Rene Cassin Edit Profile
Master of Arts (Licenci es lettres). Doctor Juridical, Economics and Political Sciences, law schools, Aix (France) and Paris (France). Honorary doctorates universities Oxford (England), Mainz (Germany), England, Jerusalem (Israel), Brandeis U., m.
Simone Yzombard, March 29, 1917.
That same year, he was also awarded one of the UN's own Human Rights Prizes. René Cassin founded the (IFSA) which was recognized as a public utility association. As French delegate to the from 1924 to 1938, Cassin pressed for progress on disarmament and in developing institutions to aid the resolution of international conflicts.
Working from a draft composed by Canadian scholar and professor of law, John Humphrey, he reduced the draft from 46 basic articles to 44. The Universal Declaration of Human Rights, as eventually adopted by the United Nations General Assembly, contained 30 human rights articles from the original draft. He served on the UN's Human Rights Commission and the Hague Court of Arbitration.
He was also a member (1959–1965) and president (1965–1968) of the European Court of Human Rights. Today the court building is on the Rue René Cassin in Strasbourg. Cassin also headed many Non-Governmental Organisations (NGO), founding the French Federation of Disabled War Veterans in 1918 and until 1940 serving as its President and then Honorary President.
In 1945, Charles de Gaulle suggested Cassin, having done so much for the French people, also do something to help the Jewish people. Cassin turned to the Alliance Israelite Universelle, and, together with the American Jewish Committee and the Anglo-Jewish Association, founded the Consultative Council of Jewish Organisations, dedicated to providing encouragement from a Jewish perspective to the nascent UN human rights system. In 2001, CCJO René Cassin was founded to promote Universal Human Rights from a Jewish perspective.
As the head of the Alliance Israélite in France, he pursued civil rights for the Jews and was an active Zionist. A high school in Jerusalem is named after him. On the 10th of November 1950, he was photographed at a U.N. radio alongside Karim Azkoul, Georges Day and Herald C.L. Roy, participating in a roundtable discussion for the use of French-speaking countries.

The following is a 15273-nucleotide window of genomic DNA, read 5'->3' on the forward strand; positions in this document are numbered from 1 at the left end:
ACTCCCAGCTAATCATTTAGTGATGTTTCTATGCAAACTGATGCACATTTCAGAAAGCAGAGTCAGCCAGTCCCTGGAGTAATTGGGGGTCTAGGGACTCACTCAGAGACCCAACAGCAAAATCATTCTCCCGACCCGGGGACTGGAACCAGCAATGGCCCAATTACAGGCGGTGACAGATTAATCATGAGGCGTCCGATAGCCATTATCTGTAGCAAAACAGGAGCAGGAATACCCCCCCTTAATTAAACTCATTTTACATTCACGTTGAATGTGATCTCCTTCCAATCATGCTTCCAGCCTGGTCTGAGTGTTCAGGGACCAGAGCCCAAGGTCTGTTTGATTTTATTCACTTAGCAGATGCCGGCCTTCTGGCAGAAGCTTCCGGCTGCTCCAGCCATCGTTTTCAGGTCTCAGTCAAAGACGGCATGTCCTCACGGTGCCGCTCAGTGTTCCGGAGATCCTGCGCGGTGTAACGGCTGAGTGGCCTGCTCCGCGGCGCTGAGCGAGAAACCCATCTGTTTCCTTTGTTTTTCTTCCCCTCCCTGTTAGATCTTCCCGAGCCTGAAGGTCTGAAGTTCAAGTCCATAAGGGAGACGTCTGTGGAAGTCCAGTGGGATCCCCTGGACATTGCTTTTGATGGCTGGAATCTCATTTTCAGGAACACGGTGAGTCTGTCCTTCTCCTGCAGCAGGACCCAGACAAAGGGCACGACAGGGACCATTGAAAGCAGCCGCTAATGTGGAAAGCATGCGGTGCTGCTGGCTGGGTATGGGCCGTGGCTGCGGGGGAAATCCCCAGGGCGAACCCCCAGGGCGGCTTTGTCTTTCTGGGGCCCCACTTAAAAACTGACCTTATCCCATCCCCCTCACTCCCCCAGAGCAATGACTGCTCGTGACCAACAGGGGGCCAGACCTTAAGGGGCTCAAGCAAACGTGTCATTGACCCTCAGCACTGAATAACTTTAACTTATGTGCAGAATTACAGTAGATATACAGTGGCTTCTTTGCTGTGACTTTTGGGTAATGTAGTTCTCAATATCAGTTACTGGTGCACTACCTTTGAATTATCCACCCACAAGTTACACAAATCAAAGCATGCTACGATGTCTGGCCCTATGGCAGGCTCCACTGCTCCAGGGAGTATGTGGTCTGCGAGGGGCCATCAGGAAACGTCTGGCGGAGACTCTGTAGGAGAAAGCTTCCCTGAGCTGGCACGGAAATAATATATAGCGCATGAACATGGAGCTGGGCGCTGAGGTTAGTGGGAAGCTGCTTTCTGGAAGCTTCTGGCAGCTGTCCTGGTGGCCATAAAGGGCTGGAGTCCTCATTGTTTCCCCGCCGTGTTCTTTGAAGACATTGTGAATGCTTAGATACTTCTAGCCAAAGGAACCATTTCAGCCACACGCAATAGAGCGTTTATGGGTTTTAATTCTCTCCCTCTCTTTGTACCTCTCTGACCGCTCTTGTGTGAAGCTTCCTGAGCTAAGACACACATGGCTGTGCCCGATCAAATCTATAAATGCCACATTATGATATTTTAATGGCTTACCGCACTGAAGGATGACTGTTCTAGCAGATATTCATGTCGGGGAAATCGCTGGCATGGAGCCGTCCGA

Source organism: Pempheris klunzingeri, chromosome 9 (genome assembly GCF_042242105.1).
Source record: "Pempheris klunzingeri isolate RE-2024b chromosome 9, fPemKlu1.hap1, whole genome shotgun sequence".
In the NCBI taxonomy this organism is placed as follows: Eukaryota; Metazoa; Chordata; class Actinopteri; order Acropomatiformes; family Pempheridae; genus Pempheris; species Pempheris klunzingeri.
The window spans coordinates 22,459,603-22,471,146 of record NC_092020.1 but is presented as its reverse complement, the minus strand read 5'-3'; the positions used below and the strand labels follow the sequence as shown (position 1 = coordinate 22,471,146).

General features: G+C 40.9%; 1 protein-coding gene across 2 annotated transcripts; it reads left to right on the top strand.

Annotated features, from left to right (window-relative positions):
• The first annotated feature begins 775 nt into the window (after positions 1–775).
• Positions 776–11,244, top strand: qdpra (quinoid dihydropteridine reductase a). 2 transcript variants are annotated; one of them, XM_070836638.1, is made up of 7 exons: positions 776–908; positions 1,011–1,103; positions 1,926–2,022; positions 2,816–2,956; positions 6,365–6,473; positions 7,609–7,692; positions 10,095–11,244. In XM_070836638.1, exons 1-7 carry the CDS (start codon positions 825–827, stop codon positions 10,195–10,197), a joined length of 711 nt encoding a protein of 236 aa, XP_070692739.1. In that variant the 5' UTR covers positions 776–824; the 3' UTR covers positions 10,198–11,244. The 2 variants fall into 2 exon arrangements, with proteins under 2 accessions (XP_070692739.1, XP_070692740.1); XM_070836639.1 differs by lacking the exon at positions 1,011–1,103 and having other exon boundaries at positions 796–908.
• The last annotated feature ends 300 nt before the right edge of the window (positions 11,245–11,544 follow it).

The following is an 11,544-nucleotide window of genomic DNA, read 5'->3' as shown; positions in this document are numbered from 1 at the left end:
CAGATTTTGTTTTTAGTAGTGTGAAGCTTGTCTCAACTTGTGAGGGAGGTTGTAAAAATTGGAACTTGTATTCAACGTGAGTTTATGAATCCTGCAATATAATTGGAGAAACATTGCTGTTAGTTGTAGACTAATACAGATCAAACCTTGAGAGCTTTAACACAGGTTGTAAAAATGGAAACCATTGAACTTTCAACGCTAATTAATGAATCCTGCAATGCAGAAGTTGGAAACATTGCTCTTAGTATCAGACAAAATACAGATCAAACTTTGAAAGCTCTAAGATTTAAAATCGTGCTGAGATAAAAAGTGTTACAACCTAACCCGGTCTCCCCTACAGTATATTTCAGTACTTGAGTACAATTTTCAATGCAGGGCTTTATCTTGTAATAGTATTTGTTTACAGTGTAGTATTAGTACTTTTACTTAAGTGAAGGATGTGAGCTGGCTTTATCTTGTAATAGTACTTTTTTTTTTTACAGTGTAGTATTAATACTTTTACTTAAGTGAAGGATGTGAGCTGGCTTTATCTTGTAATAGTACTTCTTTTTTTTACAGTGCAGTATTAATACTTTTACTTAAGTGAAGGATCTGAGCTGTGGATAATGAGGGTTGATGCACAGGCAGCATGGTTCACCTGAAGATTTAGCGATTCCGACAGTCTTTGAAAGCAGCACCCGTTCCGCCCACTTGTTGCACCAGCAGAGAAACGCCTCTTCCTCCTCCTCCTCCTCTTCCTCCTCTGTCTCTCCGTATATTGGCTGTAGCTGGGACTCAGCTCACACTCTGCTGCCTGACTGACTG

Cassin died in 1976 and was initially interred at the Montparnasse Cemetery in Paris. In 1987, his remains were exhumed and enshrined in the crypt of the Panthéon in Paris. In 2003, the Basque Government created the René Cassin Award, "with the goal of publicly acknowledging and rewarding individuals or collectives that, through their personal or professional path, showed a strong commitment to the promotion, defence and divulgation of Human Rights".
The award is given on December 10, International Human Rights Day. In 1947, René Cassin created the (IFSA) which was recognized of public utility. He was the first president of this association which organized many conferences that helped to develop the French doctrine in administrative law.
This is perhaps all the more interesting because Azkoul and Cassin differed so strongly in their perspectives concerning the politics of Zionism.
Member Interallied communications of Inquiry on War Crimes, 1943-1945. Member consulative assembly Algiers, president juridical committee. Member Constitutional Council, 1960-1971.
Served during World War I, World World War World War II. Member Institut de France (president Academy Moral and Political Science 1962-1976), Society Comparative Legislation (honorary president), Association Development World Law (honorary president) Friends of U. Paris (president), Institute International Relations (president) Alliance Israelite e Universelle (president).
Married second, Ghislaine Bru.